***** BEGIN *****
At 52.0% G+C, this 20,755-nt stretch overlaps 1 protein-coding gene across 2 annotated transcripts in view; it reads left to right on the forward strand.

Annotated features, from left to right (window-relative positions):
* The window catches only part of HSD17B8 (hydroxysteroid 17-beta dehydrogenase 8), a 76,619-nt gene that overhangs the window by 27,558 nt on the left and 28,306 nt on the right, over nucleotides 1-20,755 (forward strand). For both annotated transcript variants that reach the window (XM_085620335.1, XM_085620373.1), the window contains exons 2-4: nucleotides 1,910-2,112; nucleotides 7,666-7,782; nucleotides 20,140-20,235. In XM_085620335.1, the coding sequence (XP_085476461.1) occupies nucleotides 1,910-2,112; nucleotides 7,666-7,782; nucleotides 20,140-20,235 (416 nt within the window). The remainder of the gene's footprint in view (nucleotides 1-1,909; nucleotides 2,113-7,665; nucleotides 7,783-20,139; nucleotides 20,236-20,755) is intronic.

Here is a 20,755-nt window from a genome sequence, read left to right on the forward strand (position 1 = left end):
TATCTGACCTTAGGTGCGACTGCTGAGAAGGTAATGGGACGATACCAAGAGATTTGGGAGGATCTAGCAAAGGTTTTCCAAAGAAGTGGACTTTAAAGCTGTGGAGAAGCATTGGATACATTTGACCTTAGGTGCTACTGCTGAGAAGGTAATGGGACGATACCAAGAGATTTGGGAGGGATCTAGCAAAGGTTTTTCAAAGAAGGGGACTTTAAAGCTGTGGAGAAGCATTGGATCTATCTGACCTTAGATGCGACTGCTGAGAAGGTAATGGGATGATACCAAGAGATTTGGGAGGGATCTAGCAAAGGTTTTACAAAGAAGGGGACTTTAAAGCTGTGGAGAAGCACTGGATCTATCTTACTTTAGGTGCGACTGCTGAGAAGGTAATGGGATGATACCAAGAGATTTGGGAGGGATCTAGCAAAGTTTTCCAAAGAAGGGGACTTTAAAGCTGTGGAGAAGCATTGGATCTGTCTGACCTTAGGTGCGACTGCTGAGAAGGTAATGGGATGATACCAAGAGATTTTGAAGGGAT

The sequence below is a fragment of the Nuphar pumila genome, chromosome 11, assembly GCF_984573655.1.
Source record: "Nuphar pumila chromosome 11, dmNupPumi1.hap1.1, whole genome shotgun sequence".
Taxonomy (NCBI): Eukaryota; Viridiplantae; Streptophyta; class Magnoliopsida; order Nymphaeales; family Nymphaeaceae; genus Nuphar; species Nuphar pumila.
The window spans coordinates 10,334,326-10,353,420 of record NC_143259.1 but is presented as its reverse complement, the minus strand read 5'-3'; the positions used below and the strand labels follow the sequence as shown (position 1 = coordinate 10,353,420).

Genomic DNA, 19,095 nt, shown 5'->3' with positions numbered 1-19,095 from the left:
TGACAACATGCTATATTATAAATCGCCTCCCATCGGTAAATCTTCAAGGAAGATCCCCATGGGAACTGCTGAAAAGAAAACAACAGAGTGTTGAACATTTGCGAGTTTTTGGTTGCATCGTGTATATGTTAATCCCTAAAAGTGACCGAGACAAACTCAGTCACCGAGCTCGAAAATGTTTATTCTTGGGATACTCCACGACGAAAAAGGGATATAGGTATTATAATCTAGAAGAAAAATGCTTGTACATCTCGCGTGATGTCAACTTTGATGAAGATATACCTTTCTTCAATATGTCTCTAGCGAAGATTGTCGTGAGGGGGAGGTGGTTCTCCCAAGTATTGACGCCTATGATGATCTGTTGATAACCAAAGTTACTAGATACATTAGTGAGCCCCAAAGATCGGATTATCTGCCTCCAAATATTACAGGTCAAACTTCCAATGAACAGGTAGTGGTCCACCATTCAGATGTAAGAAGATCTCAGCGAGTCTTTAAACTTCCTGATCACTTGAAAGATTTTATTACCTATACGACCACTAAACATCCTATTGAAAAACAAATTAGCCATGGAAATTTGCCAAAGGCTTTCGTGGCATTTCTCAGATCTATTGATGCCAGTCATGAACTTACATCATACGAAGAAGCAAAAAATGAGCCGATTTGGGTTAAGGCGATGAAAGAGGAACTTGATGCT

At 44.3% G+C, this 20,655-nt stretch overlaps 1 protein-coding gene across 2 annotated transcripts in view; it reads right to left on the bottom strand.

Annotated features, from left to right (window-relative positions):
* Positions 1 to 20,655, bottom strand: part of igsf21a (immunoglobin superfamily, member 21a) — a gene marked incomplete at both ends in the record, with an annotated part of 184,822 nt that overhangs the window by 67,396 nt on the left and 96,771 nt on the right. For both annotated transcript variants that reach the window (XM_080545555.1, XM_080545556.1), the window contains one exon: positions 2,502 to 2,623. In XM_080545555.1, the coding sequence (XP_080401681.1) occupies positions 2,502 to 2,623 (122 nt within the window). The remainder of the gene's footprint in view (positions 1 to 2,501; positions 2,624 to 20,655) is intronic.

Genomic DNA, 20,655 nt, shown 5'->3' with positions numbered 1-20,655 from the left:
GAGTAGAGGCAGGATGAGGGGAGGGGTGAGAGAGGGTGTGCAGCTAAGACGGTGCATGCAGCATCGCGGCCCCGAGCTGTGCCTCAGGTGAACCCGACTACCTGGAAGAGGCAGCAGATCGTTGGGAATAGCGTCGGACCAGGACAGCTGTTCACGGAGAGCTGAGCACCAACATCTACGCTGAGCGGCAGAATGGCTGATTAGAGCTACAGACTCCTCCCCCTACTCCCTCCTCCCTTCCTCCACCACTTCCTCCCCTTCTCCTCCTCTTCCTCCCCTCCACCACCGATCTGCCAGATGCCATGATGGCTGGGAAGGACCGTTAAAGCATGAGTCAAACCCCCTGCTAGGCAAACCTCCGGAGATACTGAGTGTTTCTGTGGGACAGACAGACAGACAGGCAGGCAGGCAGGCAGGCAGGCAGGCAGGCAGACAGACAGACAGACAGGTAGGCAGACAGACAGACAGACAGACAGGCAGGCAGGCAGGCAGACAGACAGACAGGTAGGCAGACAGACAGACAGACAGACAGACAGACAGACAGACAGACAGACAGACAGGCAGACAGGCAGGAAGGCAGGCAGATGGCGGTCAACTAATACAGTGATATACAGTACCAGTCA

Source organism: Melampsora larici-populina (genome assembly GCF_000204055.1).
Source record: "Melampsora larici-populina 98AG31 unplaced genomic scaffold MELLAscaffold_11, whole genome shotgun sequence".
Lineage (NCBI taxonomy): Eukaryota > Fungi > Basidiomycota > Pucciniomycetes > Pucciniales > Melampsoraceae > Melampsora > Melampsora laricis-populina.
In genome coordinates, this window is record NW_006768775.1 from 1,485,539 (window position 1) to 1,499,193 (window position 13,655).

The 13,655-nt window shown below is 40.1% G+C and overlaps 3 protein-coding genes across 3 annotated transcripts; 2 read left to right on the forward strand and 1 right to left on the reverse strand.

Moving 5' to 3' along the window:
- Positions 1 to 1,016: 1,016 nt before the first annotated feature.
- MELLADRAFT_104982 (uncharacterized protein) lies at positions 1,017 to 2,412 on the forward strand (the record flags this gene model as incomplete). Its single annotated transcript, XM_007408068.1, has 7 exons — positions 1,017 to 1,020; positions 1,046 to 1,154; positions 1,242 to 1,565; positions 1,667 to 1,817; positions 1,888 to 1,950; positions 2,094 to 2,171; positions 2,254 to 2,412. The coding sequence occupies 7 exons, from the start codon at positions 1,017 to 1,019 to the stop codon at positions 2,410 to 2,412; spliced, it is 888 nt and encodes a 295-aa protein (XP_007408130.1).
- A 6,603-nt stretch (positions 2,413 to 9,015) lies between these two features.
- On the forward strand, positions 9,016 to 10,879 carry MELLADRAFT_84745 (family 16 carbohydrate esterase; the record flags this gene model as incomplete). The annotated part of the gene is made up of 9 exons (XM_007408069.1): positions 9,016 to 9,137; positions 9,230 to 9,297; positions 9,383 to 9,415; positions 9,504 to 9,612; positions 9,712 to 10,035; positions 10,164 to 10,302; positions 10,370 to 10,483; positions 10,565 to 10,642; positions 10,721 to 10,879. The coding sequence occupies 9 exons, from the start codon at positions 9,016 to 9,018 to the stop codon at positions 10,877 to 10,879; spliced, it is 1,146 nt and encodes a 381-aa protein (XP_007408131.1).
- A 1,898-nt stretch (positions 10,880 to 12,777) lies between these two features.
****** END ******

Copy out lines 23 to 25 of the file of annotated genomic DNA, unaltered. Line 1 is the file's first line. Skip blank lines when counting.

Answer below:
- Positions 1 to 1,016: 1,016 nt before the first annotated feature.
- MELLADRAFT_104982 (uncharacterized protein) lies at positions 1,017 to 2,412 on the forward strand (the record flags this gene model as incomplete). Its single annotated transcript, XM_007408068.1, has 7 exons — positions 1,017 to 1,020; positions 1,046 to 1,154; positions 1,242 to 1,565; positions 1,667 to 1,817; positions 1,888 to 1,950; positions 2,094 to 2,171; positions 2,254 to 2,412. The coding sequence occupies 7 exons, from the start codon at positions 1,017 to 1,019 to the stop codon at positions 2,410 to 2,412; spliced, it is 888 nt and encodes a 295-aa protein (XP_007408130.1).
- A 6,603-nt stretch (positions 2,413 to 9,015) lies between these two features.